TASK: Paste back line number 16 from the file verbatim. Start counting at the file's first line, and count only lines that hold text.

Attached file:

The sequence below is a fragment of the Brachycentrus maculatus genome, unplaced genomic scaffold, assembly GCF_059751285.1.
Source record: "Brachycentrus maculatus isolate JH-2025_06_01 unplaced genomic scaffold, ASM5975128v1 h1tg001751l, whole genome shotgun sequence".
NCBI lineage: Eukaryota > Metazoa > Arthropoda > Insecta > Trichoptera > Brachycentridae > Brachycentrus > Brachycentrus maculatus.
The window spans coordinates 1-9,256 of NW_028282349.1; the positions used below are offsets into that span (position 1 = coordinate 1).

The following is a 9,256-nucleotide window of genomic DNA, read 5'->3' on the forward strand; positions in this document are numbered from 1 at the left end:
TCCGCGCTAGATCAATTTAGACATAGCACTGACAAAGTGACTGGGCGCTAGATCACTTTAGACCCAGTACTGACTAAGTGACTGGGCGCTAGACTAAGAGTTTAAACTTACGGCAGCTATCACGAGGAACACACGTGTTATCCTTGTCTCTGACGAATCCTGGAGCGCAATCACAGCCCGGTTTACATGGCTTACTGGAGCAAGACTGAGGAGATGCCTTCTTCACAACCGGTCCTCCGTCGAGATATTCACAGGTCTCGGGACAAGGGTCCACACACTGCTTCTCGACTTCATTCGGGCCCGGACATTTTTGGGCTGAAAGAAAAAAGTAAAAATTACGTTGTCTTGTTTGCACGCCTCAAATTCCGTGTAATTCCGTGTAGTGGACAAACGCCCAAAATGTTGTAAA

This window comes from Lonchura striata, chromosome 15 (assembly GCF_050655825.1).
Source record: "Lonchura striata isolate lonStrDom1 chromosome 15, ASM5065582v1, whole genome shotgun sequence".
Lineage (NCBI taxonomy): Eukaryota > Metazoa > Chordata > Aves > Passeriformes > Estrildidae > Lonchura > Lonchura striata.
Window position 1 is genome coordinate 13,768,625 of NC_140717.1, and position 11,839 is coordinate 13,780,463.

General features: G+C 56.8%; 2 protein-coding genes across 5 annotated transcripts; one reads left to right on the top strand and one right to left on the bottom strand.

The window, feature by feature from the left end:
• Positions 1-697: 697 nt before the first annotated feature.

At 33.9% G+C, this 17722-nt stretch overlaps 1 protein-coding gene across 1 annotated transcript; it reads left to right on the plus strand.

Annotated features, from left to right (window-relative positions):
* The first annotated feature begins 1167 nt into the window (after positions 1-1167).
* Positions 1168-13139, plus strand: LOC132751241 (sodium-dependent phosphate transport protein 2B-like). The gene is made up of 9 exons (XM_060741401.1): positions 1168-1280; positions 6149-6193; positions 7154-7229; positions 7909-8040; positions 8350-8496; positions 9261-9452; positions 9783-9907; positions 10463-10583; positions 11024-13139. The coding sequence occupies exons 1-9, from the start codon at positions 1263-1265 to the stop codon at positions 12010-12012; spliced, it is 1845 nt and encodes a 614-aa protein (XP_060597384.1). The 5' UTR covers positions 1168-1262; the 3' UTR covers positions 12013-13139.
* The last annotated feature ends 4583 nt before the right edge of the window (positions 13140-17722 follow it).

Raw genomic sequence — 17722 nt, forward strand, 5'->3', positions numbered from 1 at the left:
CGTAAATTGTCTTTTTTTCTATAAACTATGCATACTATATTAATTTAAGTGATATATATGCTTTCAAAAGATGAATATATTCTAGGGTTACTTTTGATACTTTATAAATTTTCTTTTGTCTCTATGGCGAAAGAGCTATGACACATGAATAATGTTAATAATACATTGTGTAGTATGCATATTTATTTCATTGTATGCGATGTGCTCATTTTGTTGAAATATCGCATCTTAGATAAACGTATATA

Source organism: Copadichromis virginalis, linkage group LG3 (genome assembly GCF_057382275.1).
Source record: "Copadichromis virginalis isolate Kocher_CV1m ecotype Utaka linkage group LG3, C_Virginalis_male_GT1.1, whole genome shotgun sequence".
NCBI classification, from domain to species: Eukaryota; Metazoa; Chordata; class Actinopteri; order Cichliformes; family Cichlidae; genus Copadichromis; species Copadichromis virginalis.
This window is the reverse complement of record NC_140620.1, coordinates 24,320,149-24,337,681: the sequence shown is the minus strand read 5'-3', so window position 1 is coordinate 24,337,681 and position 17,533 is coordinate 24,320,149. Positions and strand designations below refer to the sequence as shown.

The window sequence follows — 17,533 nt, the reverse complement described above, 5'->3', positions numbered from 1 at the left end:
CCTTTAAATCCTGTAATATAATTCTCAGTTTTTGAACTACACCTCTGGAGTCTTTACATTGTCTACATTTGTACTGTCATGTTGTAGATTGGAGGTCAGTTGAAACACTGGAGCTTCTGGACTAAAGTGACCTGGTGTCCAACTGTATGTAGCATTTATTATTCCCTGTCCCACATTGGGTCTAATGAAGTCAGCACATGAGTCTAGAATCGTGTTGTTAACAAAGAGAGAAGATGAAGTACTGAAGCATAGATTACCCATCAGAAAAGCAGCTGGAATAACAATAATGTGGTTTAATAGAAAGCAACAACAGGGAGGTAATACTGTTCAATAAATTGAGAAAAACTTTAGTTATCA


* The first annotated feature begins 1167 nt into the window (after positions 1-1167).